- “Out of Place”:Reading Space in Percival Everett’s Erasure
Percival Everett’s twelfth novel, Erasure (2001), satirizes America’s eagerness to consume racialized images of the ghetto, especially within an increasingly commodified literary marketplace. The main protagonist, an experimental African American novelist named Thelonious Ellison and known as Monk, pens a satire of ghetto glamour titled My Pafology, the story of Van Go Jenkins, a young African American man with four children by four different women, which Monk retitles Fuck just before publication. To Monk’s horror, the novel, written under the pseudonym of Stagg R. Leigh (a nod to the folk anti-hero Stagolee) is fêted as “gritty realism” by critics and general readers alike. It is even awarded a prestigious literary prize by a panel of experts that includes a disillusioned Monk among its members. Given the prominence of metafiction and parody in the novel, it is hardly surprising that most criticism has focused on Everett’s postmodernist playfulness, with a particular emphasis on the novel’s iconoclasm.1 What this emphasis on newness misses is the political seriousness that underpins Everett’s sustained intertextual engagement with a diverse political tradition of African American urban writing. Erasure abounds with allusions to and revisions of the writings of prominent mid-century African American novelists, including Chester Himes, Richard Wright, and Ralph Ellison, who shared a thematic preoccupation with spatial confinement and liberation. Everett’s recourse to the imagery of subways, high-rise hotels, airplanes, elevators, and cars signals his investment in a tradition of excavating the spatial imaginary (often by way of such motifs as manholes, airshafts, kitchenettes, and sewers) in order to explore issues as diverse as the psychological impact of segregation, the relationship between literature and politics, and America’s tendency to whitewash its multiracial history.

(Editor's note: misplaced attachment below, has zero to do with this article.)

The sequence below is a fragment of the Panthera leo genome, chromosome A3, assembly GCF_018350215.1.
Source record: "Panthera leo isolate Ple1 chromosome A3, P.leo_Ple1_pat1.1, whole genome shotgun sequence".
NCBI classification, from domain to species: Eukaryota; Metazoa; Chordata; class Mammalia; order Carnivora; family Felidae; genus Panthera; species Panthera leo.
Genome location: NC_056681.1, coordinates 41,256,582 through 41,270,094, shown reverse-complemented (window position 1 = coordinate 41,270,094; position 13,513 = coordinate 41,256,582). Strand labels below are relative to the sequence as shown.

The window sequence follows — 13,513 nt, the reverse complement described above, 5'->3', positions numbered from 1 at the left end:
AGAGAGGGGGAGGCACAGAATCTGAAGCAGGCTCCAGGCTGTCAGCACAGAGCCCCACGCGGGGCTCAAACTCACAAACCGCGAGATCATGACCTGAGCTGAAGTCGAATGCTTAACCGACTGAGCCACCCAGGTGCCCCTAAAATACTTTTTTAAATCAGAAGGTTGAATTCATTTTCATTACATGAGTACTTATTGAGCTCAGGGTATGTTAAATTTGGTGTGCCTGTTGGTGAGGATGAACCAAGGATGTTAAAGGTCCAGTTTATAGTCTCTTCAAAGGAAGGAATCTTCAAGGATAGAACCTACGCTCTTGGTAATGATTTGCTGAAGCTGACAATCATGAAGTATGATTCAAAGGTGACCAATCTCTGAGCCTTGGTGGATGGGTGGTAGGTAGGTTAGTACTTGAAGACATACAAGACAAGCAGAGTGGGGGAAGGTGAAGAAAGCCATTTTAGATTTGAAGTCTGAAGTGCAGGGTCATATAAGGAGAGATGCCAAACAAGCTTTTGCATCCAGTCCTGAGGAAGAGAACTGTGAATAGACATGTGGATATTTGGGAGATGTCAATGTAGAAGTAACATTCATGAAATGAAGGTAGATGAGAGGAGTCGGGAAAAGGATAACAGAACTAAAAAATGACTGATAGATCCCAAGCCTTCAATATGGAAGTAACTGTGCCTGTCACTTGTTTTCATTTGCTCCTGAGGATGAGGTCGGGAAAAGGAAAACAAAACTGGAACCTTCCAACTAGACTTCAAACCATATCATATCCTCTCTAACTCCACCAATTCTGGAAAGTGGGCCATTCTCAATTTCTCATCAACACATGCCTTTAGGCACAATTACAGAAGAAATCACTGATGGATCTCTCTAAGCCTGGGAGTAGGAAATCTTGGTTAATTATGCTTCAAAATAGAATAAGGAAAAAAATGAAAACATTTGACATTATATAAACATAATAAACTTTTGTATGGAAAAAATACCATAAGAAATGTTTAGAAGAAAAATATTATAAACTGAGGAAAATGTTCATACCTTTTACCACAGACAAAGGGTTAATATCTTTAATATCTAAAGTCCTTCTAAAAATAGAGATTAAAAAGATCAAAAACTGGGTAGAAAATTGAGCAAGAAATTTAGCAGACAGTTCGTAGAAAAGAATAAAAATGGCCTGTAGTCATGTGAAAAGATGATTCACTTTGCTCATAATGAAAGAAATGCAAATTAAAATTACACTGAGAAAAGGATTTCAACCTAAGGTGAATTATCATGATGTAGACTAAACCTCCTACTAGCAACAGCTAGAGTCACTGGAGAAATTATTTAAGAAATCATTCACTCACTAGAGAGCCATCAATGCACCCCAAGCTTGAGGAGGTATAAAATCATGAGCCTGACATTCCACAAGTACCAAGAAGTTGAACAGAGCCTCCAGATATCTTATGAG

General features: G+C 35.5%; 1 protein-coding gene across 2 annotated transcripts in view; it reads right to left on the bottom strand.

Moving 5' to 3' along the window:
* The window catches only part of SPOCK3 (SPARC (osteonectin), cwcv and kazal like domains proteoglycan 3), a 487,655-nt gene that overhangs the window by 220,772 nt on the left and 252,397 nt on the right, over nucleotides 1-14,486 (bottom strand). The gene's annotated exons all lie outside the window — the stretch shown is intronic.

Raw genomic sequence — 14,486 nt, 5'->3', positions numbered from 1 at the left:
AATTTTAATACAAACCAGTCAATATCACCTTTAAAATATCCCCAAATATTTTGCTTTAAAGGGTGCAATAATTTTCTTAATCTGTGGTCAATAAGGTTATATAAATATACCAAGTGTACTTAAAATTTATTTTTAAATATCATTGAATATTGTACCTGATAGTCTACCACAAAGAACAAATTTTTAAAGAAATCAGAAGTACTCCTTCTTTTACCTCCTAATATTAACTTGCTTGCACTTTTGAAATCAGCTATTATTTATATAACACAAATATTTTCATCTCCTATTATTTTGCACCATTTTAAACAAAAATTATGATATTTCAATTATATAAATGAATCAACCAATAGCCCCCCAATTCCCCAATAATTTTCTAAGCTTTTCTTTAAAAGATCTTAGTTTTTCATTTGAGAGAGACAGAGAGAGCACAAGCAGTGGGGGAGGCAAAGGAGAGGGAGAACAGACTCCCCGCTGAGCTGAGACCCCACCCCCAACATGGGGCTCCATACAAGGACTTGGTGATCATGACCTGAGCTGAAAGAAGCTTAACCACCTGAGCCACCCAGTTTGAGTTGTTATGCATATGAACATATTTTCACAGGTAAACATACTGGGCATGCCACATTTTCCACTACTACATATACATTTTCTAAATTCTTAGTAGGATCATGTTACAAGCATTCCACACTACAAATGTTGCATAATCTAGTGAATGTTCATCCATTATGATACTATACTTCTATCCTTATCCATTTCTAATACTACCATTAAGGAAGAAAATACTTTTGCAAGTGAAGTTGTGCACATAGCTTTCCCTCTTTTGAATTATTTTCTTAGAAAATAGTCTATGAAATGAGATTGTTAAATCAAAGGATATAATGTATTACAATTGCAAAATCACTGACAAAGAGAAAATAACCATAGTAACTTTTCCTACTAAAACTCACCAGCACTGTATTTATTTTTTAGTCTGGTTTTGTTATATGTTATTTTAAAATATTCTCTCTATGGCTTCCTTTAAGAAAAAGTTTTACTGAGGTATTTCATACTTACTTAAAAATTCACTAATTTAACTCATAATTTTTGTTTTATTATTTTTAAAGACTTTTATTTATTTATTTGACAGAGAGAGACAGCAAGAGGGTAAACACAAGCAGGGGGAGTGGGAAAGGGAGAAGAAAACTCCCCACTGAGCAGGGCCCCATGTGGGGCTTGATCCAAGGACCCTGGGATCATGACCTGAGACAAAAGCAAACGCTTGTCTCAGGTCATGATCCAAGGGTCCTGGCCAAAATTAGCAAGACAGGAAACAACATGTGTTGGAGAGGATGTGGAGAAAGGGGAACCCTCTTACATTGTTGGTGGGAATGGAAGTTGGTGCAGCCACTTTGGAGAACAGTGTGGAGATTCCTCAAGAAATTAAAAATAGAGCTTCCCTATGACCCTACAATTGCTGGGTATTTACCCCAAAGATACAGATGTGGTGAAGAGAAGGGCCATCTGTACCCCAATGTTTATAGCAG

To some extent, Everett’s backward glance to African American fiction that is marked, in various ways, by the social and political pressures of Jim Crow carries political implications. Taking aim at a cartography of racial division in contemporary American society and a segmented literary marketplace where multinational chains such as Borders, “the Wal-Mart of books” (Everett, Erasure 33), separate “African American Studies” from “Literature” and [End Page 117] “Contemporary Literature” (34), Erasure refuses to conform to the demands of a racially bifurcated publishing industry that trades in constricting notions of authenticity. Not only does Everett create a moving family drama, which focuses, among other things, on Monk’s mother’s battle with Alzheimer’s and his sister Lisa’s murder at the hands of anti-abortion protestors, but he also reprints My Pafology in full alongside extracts from Monk’s latest novel, philosophical musings about woodwork and fishing, and letters from Monk’s dead father to his secret lover.
Yet Erasure does not simply offer a celebratory vision of spatial transgression that cuts across symbolic if not literal color and class lines in such diverse spaces as ghettos, suburbs, basketball courts, television studios, and bookshops. Allusion to Ellison, Himes, and Wright underlines Everett’s participation in a continuing debate about the relationship between politics and literary activity. More specifically, he introduces comparative insights that dramatize the difficulties of mounting an effective political critique amid a hollow consumer culture that has, according to Paul Gilroy, “largely superseded the rights and responsibilities of citizenship” (Darker 8) that formed bedrock concepts for the earlier novelists. In this context, Everett’s intertextual revisions are freighted with ambivalence and irony. Even though his satire is motivated by anger at the runaway success of a novel that trades in stereotypes about ghetto life, Monk becomes implicated in the cultural commodification of blackness when My Pafology, “a book on which [he] knew [he] could never put [his] name” (Everett, Erasure 70), is so commercially successful that he is forced to masquerade as Stagg, a theatrical (if rather insubstantial) authorial persona that capitalizes on “the political and commercial value of blackness” (Gilroy, Darker 2). Furthermore, Everett raises searching questions about the limitations of satire, especially with reference to the reception of African American literature in a literary marketplace that tends to misread, and consequently erase, any kind of political critique.